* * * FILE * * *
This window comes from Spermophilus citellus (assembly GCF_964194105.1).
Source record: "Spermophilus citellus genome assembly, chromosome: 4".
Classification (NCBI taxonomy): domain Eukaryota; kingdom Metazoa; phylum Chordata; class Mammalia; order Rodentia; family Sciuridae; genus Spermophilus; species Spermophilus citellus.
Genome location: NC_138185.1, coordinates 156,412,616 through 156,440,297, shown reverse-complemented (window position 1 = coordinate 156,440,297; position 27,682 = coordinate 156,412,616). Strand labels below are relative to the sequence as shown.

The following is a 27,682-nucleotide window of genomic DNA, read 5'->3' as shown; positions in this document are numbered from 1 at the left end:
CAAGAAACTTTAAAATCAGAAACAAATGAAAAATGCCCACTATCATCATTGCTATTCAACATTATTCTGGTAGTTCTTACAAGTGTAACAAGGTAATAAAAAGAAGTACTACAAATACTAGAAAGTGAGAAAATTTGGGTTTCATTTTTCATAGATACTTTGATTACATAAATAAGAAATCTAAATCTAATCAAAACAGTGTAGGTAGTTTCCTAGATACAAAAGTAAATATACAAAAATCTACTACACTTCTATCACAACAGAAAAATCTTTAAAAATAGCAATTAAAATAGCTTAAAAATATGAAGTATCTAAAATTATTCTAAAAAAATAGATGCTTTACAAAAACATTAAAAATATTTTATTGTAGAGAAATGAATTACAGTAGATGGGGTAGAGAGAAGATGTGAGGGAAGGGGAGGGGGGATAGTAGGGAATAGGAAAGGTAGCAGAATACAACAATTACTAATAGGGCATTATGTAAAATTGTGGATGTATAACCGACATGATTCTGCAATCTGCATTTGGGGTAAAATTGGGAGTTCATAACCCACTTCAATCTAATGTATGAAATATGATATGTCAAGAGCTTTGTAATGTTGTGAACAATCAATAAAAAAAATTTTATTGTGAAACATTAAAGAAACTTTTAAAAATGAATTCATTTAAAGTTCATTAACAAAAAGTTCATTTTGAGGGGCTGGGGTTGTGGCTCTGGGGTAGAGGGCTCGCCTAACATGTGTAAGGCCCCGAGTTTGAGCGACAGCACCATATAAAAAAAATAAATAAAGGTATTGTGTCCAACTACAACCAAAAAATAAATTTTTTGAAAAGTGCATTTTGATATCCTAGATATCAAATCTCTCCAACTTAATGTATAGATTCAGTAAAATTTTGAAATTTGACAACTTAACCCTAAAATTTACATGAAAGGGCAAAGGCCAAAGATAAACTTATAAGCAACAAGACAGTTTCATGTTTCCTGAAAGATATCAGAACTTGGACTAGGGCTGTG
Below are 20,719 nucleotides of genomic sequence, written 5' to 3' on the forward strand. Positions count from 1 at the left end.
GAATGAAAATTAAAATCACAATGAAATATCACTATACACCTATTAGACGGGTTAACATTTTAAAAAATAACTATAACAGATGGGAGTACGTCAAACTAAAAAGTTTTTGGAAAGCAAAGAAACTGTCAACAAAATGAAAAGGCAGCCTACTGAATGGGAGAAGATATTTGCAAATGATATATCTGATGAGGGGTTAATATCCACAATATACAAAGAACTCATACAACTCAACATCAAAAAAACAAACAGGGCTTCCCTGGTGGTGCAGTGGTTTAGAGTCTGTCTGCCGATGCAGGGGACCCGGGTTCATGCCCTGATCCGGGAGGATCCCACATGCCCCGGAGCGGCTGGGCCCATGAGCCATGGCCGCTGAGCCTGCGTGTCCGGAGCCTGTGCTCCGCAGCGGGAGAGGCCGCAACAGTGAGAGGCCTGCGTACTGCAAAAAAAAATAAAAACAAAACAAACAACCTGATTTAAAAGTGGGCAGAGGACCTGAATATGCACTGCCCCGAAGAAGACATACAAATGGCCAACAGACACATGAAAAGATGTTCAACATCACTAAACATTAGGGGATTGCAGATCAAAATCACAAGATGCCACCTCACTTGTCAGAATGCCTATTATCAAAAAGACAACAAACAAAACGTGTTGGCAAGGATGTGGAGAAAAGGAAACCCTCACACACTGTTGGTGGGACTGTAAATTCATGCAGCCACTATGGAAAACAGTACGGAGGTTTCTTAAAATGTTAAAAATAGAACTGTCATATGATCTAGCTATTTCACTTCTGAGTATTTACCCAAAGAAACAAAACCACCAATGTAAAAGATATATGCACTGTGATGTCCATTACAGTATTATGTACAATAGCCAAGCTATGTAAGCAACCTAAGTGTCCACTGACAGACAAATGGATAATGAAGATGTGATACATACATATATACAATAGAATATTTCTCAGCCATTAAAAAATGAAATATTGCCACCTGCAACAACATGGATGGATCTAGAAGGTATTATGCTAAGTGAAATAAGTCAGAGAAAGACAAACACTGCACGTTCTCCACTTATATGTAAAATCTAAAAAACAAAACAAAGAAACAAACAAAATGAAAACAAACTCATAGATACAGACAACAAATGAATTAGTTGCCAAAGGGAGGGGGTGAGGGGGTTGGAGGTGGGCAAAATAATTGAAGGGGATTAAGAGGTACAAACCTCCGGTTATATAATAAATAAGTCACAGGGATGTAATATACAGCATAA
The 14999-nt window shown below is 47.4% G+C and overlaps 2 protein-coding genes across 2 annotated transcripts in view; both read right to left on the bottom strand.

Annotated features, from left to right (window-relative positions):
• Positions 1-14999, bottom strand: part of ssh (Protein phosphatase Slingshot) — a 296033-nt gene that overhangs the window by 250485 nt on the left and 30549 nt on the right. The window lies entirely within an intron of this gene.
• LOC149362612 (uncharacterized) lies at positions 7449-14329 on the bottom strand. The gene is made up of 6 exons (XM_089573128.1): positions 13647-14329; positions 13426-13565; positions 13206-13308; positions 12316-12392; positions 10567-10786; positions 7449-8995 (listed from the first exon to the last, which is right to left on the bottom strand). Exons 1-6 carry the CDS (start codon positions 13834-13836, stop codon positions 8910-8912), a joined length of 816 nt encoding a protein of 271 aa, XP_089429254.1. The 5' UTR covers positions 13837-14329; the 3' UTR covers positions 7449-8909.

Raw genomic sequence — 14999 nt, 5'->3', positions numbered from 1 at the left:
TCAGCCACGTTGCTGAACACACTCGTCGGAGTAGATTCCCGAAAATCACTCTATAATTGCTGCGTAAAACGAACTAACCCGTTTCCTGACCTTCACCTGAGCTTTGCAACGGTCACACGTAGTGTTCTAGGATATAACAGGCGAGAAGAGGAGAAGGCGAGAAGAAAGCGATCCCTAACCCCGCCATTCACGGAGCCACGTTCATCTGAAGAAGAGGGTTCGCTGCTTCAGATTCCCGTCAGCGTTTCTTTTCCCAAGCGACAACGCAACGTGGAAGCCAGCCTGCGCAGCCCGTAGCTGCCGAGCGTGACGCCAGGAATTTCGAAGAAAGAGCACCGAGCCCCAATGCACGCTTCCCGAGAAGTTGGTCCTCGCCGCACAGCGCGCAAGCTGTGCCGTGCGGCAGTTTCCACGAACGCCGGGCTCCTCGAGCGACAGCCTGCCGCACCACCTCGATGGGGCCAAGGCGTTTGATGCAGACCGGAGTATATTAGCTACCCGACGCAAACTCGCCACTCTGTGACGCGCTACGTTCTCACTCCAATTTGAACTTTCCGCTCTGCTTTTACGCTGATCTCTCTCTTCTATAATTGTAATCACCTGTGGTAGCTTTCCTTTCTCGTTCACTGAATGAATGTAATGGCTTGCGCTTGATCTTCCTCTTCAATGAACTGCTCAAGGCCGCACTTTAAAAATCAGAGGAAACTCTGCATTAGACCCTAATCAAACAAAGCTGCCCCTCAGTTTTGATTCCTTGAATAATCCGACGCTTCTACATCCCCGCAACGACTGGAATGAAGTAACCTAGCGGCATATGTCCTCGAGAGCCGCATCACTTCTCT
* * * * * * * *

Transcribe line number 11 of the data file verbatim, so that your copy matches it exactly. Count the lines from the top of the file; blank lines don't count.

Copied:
• Positions 1-14999, bottom strand: part of ssh (Protein phosphatase Slingshot) — a 296033-nt gene that overhangs the window by 250485 nt on the left and 30549 nt on the right. The window lies entirely within an intron of this gene.